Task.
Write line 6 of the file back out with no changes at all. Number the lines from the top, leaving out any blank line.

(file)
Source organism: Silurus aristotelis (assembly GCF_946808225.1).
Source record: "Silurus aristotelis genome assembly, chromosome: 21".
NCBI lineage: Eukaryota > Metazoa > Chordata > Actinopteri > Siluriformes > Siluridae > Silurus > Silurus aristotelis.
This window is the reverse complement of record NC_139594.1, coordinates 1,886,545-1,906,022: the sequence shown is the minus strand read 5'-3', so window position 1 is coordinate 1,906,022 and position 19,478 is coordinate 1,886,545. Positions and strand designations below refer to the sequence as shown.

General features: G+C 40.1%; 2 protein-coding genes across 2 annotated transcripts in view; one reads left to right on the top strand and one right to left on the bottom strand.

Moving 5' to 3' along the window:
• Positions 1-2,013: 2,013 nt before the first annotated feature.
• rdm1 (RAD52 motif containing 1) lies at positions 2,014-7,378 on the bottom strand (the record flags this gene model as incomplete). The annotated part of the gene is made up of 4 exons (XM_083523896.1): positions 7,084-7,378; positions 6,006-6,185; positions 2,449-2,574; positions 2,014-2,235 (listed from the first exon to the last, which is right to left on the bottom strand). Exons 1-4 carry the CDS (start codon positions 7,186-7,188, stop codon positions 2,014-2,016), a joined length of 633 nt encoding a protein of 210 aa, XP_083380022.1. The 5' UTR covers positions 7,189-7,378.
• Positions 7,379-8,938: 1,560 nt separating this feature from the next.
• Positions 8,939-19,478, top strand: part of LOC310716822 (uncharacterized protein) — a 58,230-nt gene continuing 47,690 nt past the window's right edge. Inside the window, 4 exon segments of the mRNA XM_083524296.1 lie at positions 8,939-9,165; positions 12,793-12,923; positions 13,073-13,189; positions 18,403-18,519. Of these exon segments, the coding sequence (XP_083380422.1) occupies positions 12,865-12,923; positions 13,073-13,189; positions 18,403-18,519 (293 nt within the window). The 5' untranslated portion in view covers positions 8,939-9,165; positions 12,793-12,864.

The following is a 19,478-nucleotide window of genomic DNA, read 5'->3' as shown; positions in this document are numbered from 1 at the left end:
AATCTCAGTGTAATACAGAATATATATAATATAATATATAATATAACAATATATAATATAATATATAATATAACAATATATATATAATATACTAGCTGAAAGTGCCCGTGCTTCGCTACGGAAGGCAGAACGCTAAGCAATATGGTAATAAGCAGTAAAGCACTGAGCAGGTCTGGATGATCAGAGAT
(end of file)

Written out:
Moving 5' to 3' along the window: